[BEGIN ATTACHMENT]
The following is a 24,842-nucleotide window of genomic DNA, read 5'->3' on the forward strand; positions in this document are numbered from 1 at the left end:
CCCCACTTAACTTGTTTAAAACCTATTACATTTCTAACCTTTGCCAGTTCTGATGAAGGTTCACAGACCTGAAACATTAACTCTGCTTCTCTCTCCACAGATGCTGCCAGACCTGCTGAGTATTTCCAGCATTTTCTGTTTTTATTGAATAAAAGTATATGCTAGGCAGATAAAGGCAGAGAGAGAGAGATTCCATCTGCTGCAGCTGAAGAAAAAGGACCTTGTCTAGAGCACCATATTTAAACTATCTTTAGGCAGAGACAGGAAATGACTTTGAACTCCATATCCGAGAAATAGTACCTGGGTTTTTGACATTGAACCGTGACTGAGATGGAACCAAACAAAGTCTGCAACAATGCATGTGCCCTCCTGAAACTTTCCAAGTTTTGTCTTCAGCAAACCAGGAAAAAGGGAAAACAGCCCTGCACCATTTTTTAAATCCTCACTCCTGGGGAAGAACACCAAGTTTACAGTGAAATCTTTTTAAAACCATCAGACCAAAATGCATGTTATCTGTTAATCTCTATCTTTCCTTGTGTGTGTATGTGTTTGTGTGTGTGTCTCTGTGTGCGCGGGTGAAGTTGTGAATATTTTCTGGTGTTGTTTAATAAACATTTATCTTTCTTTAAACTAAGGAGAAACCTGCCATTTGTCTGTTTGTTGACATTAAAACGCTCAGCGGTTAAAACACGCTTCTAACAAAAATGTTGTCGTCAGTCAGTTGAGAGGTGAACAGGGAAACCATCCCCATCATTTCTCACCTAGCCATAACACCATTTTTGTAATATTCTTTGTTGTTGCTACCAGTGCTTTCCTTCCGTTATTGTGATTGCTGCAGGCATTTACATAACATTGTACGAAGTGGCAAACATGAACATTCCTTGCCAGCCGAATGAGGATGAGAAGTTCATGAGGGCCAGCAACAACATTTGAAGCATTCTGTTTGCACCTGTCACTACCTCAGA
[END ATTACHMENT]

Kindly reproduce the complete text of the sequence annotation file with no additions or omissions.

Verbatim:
The following is a 24,842-nucleotide window of genomic DNA, read 5'->3' on the forward strand; positions in this document are numbered from 1 at the left end:
CCCCACTTAACTTGTTTAAAACCTATTACATTTCTAACCTTTGCCAGTTCTGATGAAGGTTCACAGACCTGAAACATTAACTCTGCTTCTCTCTCCACAGATGCTGCCAGACCTGCTGAGTATTTCCAGCATTTTCTGTTTTTATTGAATAAAAGTATATGCTAGGCAGATAAAGGCAGAGAGAGAGAGATTCCATCTGCTGCAGCTGAAGAAAAAGGACCTTGTCTAGAGCACCATATTTAAACTATCTTTAGGCAGAGACAGGAAATGACTTTGAACTCCATATCCGAGAAATAGTACCTGGGTTTTTGACATTGAACCGTGACTGAGATGGAACCAAACAAAGTCTGCAACAATGCATGTGCCCTCCTGAAACTTTCCAAGTTTTGTCTTCAGCAAACCAGGAAAAAGGGAAAACAGCCCTGCACCATTTTTTAAATCCTCACTCCTGGGGAAGAACACCAAGTTTACAGTGAAATCTTTTTAAAACCATCAGACCAAAATGCATGTTATCTGTTAATCTCTATCTTTCCTTGTGTGTGTATGTGTTTGTGTGTGTGTCTCTGTGTGCGCGGGTGAAGTTGTGAATATTTTCTGGTGTTGTTTAATAAACATTTATCTTTCTTTAAACTAAGGAGAAACCTGCCATTTGTCTGTTTGTTGACATTAAAACGCTCAGCGGTTAAAACACGCTTCTAACAAAAATGTTGTCGTCAGTCAGTTGAGAGGTGAACAGGGAAACCATCCCCATCATTTCTCACCTAGCCATAACACCATTTTTGTAATATTCTTTGTTGTTGCTACCAGTGCTTTCCTTCCGTTATTGTGATTGCTGCAGGCATTTACATAACATTGTACGAAGTGGCAAACATGAACATTCCTTGCCAGCCGAATGAGGATGAGAAGTTCATGAGGGCCAGCAACAACATTTGAAGCATTCTGTTTGCACCTGTCACTACCTCAGA